Can you get in the water with manatees?

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Swimming with manatees can be a thrilling, memorable and life-changing experience. At Crystal River, Fl., you can get into the water and enjoy being with these friendly and loving creatures, having a great time out with your family, friends or colleagues. But is getting into the water and swimming with the lumbering sea cows good for the animals?

Lawsuit Threat

This is the question that a group called Public Employees for Environmental Responsibility (PEER) has threatened to take to court for determination. The group has written to the U.S. Fish and Wildlife Service threatening to sue them for allowing people to enter manatee habitats and swim with the endangered species. The Fish and Wildlife Service has been given until May to respond to the letter.
According to Laura Dumais, the counsel for PEER, swimming with manatee programs greatly disrupt the behavior of the animals, including feeding, sheltering and breeding patterns, which may in turn lead to dangerous manatee habits such as opting to brave the deadly cold waters of the gulf to avoid the trouble and commotion caused by crowds of swimmers in the warm springs.

“People love the manatees a lot and the U.S. Fish and Wildlife Service has let this affection turn into a lucrative tourism industry that may hurt the animals in the long run,” said Dumais.
“While some people may not see how swimming with the manatees can impair the long-term behavior of animals, as they do not see the manatees keel over before their eyes and may think the manatees do not mind, some manatees actually stay away from the crowded springs to avoid humans interference,” she added.

Manatee Success Story

However, according to the management of Crystal River National Wildlife Refuge, the manatees actually do not mind and have grown in numbers significantly despite increased human presence and activity in the water channels of Crystal River.

“The manatee is a huge success story,” said Andrew Gude, the manager of the refuge.
“The numbers are rising; the population of manatees is growing tremendously despite the massive growth in manatee tours. In fact, for just $40, you can get into the water and swim with the manatees, enjoying an experience of a lifetime,” he added.

In the latest survey, Florida manatees have hit a record 6,000, a number that is about 1,000 animals more than the previous high. In fact, the numbers have increased to the point that some people are calling on the U.S. Fish and Wildlife Service to downgrade manatee classification under the Endangered Species Act from the endangered category (which began in 1973) to threatened. A review that might allow this downgrade is still in the draft stage.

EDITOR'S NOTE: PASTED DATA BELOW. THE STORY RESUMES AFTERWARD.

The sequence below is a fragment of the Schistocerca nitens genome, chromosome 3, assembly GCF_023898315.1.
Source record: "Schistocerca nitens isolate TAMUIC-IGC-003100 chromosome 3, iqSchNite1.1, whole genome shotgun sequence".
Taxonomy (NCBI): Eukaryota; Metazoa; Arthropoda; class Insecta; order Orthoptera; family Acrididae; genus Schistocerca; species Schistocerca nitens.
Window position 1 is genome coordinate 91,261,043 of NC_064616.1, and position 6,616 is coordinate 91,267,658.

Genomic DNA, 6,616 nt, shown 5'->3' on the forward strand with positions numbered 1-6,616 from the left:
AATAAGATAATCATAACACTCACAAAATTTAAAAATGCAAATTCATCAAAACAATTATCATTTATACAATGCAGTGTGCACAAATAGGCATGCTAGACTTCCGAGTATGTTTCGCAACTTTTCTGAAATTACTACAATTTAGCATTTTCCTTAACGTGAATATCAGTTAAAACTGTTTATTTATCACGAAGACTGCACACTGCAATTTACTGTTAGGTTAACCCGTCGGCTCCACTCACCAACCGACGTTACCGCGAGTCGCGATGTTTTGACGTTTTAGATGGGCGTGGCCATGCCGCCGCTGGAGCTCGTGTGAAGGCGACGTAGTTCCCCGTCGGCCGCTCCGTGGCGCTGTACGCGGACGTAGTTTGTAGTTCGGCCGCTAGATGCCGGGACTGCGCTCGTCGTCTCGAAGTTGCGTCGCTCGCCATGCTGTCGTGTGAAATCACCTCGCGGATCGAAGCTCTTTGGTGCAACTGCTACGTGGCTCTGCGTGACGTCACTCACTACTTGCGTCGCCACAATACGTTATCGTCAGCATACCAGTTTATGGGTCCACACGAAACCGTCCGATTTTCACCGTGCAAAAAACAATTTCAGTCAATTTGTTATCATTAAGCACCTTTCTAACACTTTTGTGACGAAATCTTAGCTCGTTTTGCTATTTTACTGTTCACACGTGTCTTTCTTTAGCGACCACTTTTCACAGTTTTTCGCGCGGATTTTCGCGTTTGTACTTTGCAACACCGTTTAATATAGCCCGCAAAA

Increased Manatee Tours

With the increased numbers of manatees, more people are touring Crystal River to see and swim with the manatees, particularly at this time of the year when the cold-sensitive animals escape water channels with temperatures below 68 degrees and move to warm springs. Thousands of tourists rush to the areas where the manatees congregate to see or touch them and engage in water activities such as rafting, kayaking, scuba diving, boating and freestyle swimming. For instance, the Crystal River refuge received 327,000 tourists last year, ranking as the fifth most visited destination in the United States, with manatees as the main attraction.

Enhanced Protection Measures

As more people stream into Florida to have a good time with the lovable manatees, the narrow swimming channels used by manatees to enter and leave the springs get blocked, forcing some manatees to stay away from the springs to avoid the commotion. This is what PEER wants addressed. PEER is concerned that increased human traffic in the refuge will compel more manatees to stay in the open gulf and even die in the cold waters as they try to avoid the heavy human traffic in Crystal River springs.
“It is the manatee behavior that we do not see that is problematic,” Dumais said. “We are worried about the manatees that do not enter the springs when there are crowds of swimmers in there because they may behave in ways that may endanger their lives.”

While the refuge has not completely banned human contact with the animals as proposed by PEER, certain actions have been taken to protect them. For instance, the sanctuary is closed completely to humans during times of extreme cold when manatees need to use it the most. Likewise, the area where humans are prohibited has been expanded, ensuring that more manatees avoid human contact. Furthermore, any smallest infraction against the manatees is severely punished to deter humans from hurting these gentle mammals.

So as we wait for the U.S. Fish and Wildlife Service to respond to PEER or for the court action that may follow their response, it is still possible to get in the water and swim with manatees. At Captain Mike’s Swimming with the Manatees, we work with tourists to plan and embark on memorable tours. We have experienced captains and guides who ensure that interactions with manatees do not endanger the animals or interfere with their habitats. If you are thinking of going out to see these gentle giants, then come plan and embark on your tour with us. For more information, visit the “Captain Mike’s Swimming with the Manatees” site.


Swimming with the Manatees boasts the best water adventure in Crystal River, Florida with lots of things to do for you and your family. For more information, contact us online, or call us at (352) 571-1888.

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